Southern Draw Cigars

The veteran-owned company is finding ways to give back.

It’s mid-June in North Carolina, and I’ve just arrived at the sprawling JR Cigars store for the Smokin’ in the Carolinas cigar festival. I have an early morning meeting with Robert Holt of Southern Draw Cigars, but I have no idea what he looks like. I make my way through the JR Cigars store and into the lounge where we’ll be meeting. The lounge is crowded, but right away, I spot a person I’m positive must be Holt. His long salt-and-pepper hair is pulled back in a ponytail, he sports a beard and he commands the room. There are a few guys standing in what could be considered a line to talk to him. I join the line. 

Photos courtesy of Southern Draw. Pictured above is Robert Holt.

It’s little wonder that Holt is so loved. Southern Draw Cigars are gaining popularity at an incredible speed and are very well-made. Spend even a few minutes on Instagram and you’ll find at least one of your friends posting about a Southern Draw cigar. Not only that, after spending some time talking with Holt, I discover he’s also one of the nicest, most genuine guys in the industry, and he loves what he does. 

But Holt wasn’t someone born into the industry or part of a cigar makers dynasty. Rather, he spent a number of years in the Army and 15 years post-Army in corporate America as a radiofrequency engineer, working at a company called PrimeCo, which we now know as Verizon Wireless. 

“I was one of the original founders, or what we call ‘pioneers,’ of Verizon,” Holt says. “Doing that took me all around the world, and it’s what expanded my vision and understanding of the tobacco industry, the process of growing tobaccos, of fermenting tobaccos, and of turning them into what we see today: a beautiful piece of art that we get to smoke.”

For Holt and his wife, Sharon, this was a time of great financial success and growth in the wireless industry, but it led to a divisiveness in the family. Holt says that it has always been an agreement in their 23 years of marriage to put their priorities as faith, family, then business. “I had it business, family, then faith,” Holt says.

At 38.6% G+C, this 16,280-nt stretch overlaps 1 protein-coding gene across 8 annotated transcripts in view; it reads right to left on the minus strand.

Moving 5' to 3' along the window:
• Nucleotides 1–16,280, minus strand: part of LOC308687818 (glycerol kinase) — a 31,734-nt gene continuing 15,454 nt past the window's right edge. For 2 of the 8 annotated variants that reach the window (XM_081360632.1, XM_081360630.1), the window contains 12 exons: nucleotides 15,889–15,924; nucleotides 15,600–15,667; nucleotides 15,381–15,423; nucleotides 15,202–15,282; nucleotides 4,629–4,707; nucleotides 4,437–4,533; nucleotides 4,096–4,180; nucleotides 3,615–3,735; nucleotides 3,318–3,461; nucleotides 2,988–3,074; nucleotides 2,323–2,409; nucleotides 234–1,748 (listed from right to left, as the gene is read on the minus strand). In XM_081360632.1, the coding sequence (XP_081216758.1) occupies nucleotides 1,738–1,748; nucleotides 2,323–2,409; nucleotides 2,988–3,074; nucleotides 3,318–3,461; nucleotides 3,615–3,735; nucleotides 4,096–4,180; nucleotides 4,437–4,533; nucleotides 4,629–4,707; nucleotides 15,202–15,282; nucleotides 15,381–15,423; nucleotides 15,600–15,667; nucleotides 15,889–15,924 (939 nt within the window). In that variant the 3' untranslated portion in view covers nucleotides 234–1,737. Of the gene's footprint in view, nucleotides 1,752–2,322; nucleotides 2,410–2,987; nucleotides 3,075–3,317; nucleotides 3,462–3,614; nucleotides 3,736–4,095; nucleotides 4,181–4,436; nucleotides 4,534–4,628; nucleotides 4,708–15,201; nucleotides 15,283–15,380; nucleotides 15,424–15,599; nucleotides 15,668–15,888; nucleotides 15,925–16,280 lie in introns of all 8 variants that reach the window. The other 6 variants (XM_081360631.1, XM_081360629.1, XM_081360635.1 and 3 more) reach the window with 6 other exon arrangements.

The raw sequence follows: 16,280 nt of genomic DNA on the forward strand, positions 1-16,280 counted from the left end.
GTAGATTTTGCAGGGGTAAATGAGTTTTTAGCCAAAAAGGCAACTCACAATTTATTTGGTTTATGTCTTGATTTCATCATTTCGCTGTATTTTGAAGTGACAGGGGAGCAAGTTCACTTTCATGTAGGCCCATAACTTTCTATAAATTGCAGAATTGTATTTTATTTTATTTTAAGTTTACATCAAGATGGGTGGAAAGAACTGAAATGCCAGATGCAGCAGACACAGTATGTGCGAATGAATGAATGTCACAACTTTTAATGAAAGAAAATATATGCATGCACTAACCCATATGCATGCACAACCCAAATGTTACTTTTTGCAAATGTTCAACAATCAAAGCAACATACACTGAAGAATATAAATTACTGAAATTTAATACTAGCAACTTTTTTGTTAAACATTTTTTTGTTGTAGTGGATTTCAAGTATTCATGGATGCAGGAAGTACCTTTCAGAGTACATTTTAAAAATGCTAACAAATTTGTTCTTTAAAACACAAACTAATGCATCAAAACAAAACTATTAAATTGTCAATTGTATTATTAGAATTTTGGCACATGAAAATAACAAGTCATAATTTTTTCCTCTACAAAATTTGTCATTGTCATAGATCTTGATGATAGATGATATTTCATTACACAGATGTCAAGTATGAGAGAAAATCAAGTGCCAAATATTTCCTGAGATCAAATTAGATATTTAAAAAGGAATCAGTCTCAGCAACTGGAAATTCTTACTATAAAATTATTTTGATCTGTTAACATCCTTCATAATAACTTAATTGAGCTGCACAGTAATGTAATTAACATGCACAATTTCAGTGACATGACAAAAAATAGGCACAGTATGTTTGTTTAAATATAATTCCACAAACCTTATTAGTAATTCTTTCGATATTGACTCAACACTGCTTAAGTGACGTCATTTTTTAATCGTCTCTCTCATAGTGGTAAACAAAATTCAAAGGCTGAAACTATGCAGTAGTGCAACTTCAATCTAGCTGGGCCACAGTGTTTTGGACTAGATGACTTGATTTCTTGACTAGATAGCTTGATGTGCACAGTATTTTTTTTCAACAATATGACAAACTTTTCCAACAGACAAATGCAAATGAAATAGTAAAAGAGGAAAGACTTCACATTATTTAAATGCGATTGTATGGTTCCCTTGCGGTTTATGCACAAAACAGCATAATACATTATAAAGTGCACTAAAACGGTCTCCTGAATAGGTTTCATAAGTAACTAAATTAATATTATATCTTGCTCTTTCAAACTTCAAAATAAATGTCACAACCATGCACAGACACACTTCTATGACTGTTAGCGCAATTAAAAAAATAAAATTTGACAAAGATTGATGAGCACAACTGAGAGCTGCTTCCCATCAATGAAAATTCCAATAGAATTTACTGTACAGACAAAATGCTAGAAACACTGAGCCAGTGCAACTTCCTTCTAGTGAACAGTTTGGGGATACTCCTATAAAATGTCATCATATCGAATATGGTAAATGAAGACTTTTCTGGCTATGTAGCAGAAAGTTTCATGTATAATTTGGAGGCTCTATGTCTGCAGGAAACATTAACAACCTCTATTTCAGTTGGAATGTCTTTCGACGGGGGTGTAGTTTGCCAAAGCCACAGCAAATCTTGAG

This mixing of priorities prompted Holt to leave the wireless industry and seek his passion elsewhere, eventually, of course, leading right to cigars. Holt’s initial love for cigars bloomed when he was nearing the end of his military service. His eyes light up as he remembers the very first cigar he had; a La Gloria Cubana Wavell, given to him by a friend who one of his cigars is now named for—the Firethorn. 

“When I smoked it, my friend said: ‘We’ve been through a lot. We’ve seen death. We’ve seen life. We’ve seen lives changed. We’ve seen lives lost. But I tell you what, when people are happy and excited and they’re celebrating, they smoke and they drink. And when they’re down and depressed and they’ve seen it all, and the world is coming to an end, they smoke and they drink. So, you can never be wrong with lighting up a cigar because it’s always right for the mood.’

Photos courtesy of Southern Draw. Pictured above is Sharon Holt.

“And I said: ‘You know what? I will smoke a cigar every day of my life for that reason.’ Because it doesn’t matter how high or how low, a cigar is always perfect, no matter what.” 

From the very beginning of the now 5-year-old Southern Draw Cigars, Robert and Sharon have wanted to make sure that their company was always focused on people: the family and friends who got them to this point, his fellow veterans, and the hundreds of people who make their cigars. 

“What really makes us different is that we’re mission-oriented,” Holt says. “We realized something early on: We work for the people of Nicaragua. We work for the people who produce our tobacco, the people who work hard every day in the fields and in the factories and in the barns. As long as we have a mission and a charity behind all that we do, it makes us different.”

The name Southern Draw stems from this mission mindset. The name conjures up feelings of hospitality, faith and family, with a little bit of the science of what makes a good and consistent cigar thrown in. Put it all together, Holt says, and you have Southern Draw. 

Holt believes the cigar industry should always be about unity, charity and service to other people. And for Holt, this has translated into making cigars where portions of the proceeds go to causes and charities.